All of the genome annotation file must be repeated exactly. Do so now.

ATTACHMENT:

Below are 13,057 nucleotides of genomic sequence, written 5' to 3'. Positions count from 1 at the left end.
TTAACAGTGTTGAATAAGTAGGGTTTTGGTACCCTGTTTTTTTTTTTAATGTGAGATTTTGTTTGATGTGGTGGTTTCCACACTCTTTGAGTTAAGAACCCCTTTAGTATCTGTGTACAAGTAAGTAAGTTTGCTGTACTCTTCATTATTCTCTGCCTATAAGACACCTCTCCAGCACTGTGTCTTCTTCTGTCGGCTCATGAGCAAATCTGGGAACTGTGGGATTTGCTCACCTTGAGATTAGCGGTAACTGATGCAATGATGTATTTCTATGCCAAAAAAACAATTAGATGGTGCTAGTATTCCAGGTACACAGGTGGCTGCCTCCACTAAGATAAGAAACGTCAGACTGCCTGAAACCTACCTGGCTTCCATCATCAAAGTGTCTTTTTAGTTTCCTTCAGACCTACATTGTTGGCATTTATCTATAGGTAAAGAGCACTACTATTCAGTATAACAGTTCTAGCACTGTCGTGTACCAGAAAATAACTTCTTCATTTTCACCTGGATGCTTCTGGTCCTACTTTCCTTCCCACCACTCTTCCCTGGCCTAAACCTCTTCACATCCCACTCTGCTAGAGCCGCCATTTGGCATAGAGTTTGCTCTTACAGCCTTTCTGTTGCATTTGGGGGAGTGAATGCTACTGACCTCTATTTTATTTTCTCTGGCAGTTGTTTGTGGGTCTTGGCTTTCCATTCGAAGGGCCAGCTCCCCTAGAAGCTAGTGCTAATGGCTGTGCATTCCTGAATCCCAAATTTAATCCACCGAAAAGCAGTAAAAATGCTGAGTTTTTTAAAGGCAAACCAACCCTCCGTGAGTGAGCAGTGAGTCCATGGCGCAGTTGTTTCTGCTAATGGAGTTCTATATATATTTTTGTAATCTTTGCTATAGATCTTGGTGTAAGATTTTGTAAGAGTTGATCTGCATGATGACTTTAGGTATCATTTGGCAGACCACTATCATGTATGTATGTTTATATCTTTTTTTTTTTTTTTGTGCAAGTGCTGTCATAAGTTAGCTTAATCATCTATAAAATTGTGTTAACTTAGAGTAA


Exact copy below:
Below are 13,057 nucleotides of genomic sequence, written 5' to 3'. Positions count from 1 at the left end.
TTAACAGTGTTGAATAAGTAGGGTTTTGGTACCCTGTTTTTTTTTTTAATGTGAGATTTTGTTTGATGTGGTGGTTTCCACACTCTTTGAGTTAAGAACCCCTTTAGTATCTGTGTACAAGTAAGTAAGTTTGCTGTACTCTTCATTATTCTCTGCCTATAAGACACCTCTCCAGCACTGTGTCTTCTTCTGTCGGCTCATGAGCAAATCTGGGAACTGTGGGATTTGCTCACCTTGAGATTAGCGGTAACTGATGCAATGATGTATTTCTATGCCAAAAAAACAATTAGATGGTGCTAGTATTCCAGGTACACAGGTGGCTGCCTCCACTAAGATAAGAAACGTCAGACTGCCTGAAACCTACCTGGCTTCCATCATCAAAGTGTCTTTTTAGTTTCCTTCAGACCTACATTGTTGGCATTTATCTATAGGTAAAGAGCACTACTATTCAGTATAACAGTTCTAGCACTGTCGTGTACCAGAAAATAACTTCTTCATTTTCACCTGGATGCTTCTGGTCCTACTTTCCTTCCCACCACTCTTCCCTGGCCTAAACCTCTTCACATCCCACTCTGCTAGAGCCGCCATTTGGCATAGAGTTTGCTCTTACAGCCTTTCTGTTGCATTTGGGGGAGTGAATGCTACTGACCTCTATTTTATTTTCTCTGGCAGTTGTTTGTGGGTCTTGGCTTTCCATTCGAAGGGCCAGCTCCCCTAGAAGCTAGTGCTAATGGCTGTGCATTCCTGAATCCCAAATTTAATCCACCGAAAAGCAGTAAAAATGCTGAGTTTTTTAAAGGCAAACCAACCCTCCGTGAGTGAGCAGTGAGTCCATGGCGCAGTTGTTTCTGCTAATGGAGTTCTATATATATTTTTGTAATCTTTGCTATAGATCTTGGTGTAAGATTTTGTAAGAGTTGATCTGCATGATGACTTTAGGTATCATTTGGCAGACCACTATCATGTATGTATGTTTATATCTTTTTTTTTTTTTTTGTGCAAGTGCTGTCATAAGTTAGCTTAATCATCTATAAAATTGTGTTAACTTAGAGTAA